"the passion masks of the Greeks and Japanese"
Greek Tragedy and Comedy Masks. Roman Mosaic, 2nd century AD
Creative Commons AttributionGreek Tragedy and Comedy Masks. Roman Mosaic, 2nd century AD - Credit: antmoose/Wikimedia Commons

Ancient Greek and Japanese theatre masks are often grotesque in appearance, with wide, leering or horrified mouths. In theatre, the over-exaggerated facial features allow the characters and their emotions to be seen and understood by audiences in large theatres, as well as helping to distinguish between different characters. They could also add to a sense of comedy and tragedy. In festivals and ritual, the mask can represent a particular hero, god, spirit or legendary animal, and evoke or convey different atmospheres and emotions. Masks could also be used as votive offerings, left at a particular god’s shrine or temple.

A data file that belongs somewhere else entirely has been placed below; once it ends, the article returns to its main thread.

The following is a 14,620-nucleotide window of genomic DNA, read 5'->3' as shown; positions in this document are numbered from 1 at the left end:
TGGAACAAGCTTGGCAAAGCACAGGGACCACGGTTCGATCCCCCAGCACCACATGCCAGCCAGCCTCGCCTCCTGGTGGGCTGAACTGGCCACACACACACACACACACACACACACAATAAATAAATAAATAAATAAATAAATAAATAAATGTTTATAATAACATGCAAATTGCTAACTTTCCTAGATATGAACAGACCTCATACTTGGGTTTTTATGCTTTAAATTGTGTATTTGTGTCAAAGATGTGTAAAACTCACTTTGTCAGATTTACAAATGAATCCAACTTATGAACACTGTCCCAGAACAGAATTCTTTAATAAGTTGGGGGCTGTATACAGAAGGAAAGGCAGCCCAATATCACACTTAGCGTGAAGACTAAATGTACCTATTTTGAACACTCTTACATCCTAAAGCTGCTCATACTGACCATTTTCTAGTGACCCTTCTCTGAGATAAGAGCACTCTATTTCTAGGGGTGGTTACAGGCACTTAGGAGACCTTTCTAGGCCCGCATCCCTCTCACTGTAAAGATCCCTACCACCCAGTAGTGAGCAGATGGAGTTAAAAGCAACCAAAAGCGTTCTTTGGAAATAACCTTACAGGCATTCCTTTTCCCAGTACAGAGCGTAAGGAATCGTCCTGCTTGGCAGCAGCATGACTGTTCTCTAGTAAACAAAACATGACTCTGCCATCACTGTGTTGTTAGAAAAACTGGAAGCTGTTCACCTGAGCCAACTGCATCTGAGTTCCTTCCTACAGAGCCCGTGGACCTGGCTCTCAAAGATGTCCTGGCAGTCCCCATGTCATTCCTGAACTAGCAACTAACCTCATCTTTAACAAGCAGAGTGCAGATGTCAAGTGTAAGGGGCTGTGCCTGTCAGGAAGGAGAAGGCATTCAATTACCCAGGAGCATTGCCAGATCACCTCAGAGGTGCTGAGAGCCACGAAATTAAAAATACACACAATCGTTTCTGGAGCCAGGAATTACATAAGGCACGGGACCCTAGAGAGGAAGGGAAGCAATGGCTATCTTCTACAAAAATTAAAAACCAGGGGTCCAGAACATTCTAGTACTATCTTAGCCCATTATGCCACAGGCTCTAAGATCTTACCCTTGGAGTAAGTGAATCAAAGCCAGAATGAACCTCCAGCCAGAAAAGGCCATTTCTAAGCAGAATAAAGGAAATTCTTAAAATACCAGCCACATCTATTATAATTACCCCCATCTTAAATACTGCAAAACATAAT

Images and further information on Japanese masks

More about ancient Greek theatre